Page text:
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The competency of an alleged expert witness is a preliminary question of fact to be determined by the trial court, and its determination that the witness is competent will be generally regarded as conclusive, unless there is no evidence whatever, or no sufficient evidence, to support it, or the determination is contrary to the evidence. So says the General Term of the Court of Common Pleas of New York City and County, in its decision of the case of Haas v. Green, rendered Feb. 5, 1894. That an expert witness has changed his employment, for example, has abandoned his studies as a chemist and devoted himself to the occupation of a druggist, vending drugs and toilet articles exclusively, this court further holds, does not render him any the less competent.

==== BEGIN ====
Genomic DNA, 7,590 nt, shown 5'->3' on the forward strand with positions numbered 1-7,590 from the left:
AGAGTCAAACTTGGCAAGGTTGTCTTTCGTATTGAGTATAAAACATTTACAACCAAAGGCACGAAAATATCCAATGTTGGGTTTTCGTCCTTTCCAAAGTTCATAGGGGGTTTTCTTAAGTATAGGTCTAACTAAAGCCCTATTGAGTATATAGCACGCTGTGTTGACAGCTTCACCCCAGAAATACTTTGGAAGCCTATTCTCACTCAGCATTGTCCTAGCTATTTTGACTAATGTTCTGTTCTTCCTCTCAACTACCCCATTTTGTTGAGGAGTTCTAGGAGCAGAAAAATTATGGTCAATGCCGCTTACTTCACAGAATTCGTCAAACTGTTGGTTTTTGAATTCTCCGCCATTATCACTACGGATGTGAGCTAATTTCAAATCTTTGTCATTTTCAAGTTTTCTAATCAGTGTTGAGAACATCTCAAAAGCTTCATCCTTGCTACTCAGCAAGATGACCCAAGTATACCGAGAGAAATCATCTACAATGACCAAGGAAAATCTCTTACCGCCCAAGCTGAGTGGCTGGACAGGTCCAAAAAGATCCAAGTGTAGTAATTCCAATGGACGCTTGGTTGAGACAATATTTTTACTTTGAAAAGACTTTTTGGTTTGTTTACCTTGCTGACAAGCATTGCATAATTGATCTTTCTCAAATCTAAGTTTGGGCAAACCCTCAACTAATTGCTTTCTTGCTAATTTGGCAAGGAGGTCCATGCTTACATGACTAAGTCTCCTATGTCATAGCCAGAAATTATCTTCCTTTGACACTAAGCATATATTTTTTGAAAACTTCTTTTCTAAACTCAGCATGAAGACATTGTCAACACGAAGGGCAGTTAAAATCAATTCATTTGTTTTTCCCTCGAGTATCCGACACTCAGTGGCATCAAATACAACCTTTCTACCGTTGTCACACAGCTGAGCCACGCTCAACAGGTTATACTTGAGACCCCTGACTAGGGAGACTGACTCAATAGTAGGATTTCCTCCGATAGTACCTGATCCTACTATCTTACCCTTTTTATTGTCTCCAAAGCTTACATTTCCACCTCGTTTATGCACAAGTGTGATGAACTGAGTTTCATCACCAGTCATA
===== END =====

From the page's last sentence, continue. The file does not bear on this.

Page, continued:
CHANGE OF OCCUPATION DOES NOT DISQUALIFY AN EXPERT WITNESS.. JAMA. 1894;XXII(13):471. doi:10.1001/jama.1894.02420920027007